Another issue is the overall polish. While performance is solid throughout, save for a few dips in certain places, there is a fair bit of jank, and some annoying bugs can crop up. Sometimes, characters shoot into their cover inexplicably and waste a turn. Other times, abilities like Charge are executed but don’t damage an enemy, placing my character right next to them. Party AI can also be inexplicably dumb at times, triggering traps and taking damage en route to disabling them, making the automatic pause that occurs when they pop up completely useless.

There’s also the trading aspect. Along with picking up loot, you’ll also acquire items to send to your cargo. These can then be traded to different factions to level up their reputation and open up more options – a necessity given the pittance available at the start. Unfortunately, even when designating the dozens of weapons and armor discovered as cargo and trading them, the reputation gains don’t feel like they’re there sometimes.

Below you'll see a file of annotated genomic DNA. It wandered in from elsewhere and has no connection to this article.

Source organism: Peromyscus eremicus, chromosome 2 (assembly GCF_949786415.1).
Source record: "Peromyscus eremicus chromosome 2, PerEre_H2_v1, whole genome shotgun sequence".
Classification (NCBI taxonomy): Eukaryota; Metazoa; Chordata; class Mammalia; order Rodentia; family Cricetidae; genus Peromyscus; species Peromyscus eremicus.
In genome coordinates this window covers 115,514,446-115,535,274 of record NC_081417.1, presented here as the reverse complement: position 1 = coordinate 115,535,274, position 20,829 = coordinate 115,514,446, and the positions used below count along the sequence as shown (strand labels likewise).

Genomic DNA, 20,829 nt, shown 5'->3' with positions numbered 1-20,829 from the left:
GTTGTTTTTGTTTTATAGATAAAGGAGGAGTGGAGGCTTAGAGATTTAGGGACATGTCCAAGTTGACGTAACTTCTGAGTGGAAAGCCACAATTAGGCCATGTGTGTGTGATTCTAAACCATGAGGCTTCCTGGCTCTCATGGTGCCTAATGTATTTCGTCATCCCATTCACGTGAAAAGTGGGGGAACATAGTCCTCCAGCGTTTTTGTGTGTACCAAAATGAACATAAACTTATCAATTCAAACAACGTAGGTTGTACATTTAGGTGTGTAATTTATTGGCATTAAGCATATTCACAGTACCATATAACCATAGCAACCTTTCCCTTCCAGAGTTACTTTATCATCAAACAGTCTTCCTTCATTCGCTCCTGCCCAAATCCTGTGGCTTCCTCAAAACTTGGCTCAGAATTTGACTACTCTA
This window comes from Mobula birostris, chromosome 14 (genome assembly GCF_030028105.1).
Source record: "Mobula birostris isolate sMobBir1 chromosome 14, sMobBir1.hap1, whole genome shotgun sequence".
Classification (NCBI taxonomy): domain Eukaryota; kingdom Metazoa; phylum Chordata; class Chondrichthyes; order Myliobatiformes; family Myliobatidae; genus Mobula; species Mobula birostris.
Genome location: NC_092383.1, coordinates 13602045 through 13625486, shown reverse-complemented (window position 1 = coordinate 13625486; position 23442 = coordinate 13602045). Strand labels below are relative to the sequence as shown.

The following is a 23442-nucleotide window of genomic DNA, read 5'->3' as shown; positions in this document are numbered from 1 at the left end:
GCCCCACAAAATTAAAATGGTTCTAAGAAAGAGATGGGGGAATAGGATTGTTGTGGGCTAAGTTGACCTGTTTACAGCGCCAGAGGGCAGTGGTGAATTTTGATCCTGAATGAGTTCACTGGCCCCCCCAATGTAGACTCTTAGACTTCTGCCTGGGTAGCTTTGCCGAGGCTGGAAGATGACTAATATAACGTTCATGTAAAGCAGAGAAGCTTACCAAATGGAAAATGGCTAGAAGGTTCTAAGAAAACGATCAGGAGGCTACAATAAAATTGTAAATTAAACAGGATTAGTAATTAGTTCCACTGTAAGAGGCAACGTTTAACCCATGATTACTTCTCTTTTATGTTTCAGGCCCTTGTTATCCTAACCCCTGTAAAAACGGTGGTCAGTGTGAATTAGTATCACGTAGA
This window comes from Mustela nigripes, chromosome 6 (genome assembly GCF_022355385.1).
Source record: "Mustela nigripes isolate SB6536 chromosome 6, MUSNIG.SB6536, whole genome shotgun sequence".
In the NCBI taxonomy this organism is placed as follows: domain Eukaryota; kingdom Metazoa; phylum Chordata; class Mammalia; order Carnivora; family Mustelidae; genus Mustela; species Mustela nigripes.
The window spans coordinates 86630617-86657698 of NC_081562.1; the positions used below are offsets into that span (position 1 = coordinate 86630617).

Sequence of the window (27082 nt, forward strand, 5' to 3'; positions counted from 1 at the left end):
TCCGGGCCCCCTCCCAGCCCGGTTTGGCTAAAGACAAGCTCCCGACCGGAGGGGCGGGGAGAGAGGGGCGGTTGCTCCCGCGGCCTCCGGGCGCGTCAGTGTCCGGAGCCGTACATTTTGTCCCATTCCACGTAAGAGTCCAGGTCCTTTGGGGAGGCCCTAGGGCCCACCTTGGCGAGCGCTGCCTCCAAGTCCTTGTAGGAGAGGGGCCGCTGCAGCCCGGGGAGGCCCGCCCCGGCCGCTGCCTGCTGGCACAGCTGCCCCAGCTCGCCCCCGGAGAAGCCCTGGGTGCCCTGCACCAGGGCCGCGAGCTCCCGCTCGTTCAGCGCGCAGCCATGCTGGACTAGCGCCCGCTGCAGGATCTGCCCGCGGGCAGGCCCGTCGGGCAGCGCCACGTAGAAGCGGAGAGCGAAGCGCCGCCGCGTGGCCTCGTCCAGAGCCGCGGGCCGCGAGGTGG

Of course, you also have to manage resources mined from planets to develop colonies, and can even indulge in space battles with different characters assigned to unique duties as officers, with the Voidship having its own set of upgrades and quirks. It’s a lot to manage, though it’s all doled out at a fairly even pace. On a side note: The controls, UI and movement on Xbox Series X/S feel good, though there could be some improvements, like more camera movement options to get a better view of objects and encounters in front of you. Navigating the UI can take some getting used but feels intuitive enough over time.